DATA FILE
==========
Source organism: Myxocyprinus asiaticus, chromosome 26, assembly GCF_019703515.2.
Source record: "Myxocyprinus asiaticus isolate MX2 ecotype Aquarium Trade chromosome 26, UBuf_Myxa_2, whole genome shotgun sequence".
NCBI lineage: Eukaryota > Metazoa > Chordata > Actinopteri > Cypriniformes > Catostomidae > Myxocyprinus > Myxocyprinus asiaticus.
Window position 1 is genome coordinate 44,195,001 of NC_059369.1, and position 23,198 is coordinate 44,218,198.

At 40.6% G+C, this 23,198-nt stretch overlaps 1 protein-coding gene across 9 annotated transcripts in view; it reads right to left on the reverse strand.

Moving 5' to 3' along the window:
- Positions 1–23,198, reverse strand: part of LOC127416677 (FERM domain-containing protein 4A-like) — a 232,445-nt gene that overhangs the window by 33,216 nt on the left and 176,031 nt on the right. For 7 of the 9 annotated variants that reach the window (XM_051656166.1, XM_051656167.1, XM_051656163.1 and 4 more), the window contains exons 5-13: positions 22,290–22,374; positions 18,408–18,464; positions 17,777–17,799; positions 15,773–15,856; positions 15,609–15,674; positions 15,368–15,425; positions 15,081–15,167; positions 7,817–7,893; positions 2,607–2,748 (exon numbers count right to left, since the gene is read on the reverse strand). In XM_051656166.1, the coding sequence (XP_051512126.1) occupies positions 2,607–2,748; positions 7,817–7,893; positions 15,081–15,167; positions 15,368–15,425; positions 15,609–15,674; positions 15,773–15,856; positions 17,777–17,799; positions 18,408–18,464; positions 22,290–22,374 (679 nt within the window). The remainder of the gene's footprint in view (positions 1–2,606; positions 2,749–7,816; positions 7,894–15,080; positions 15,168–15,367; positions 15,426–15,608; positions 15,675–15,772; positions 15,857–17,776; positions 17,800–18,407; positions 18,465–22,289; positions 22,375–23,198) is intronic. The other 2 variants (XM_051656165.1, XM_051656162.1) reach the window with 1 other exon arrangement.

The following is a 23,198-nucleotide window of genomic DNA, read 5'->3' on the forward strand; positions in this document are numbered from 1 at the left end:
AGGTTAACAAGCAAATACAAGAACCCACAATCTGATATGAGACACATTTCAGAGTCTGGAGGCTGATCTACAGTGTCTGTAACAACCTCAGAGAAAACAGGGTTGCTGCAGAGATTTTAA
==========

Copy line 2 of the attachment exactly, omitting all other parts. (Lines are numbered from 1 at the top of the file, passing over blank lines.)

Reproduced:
Source record: "Myxocyprinus asiaticus isolate MX2 ecotype Aquarium Trade chromosome 26, UBuf_Myxa_2, whole genome shotgun sequence".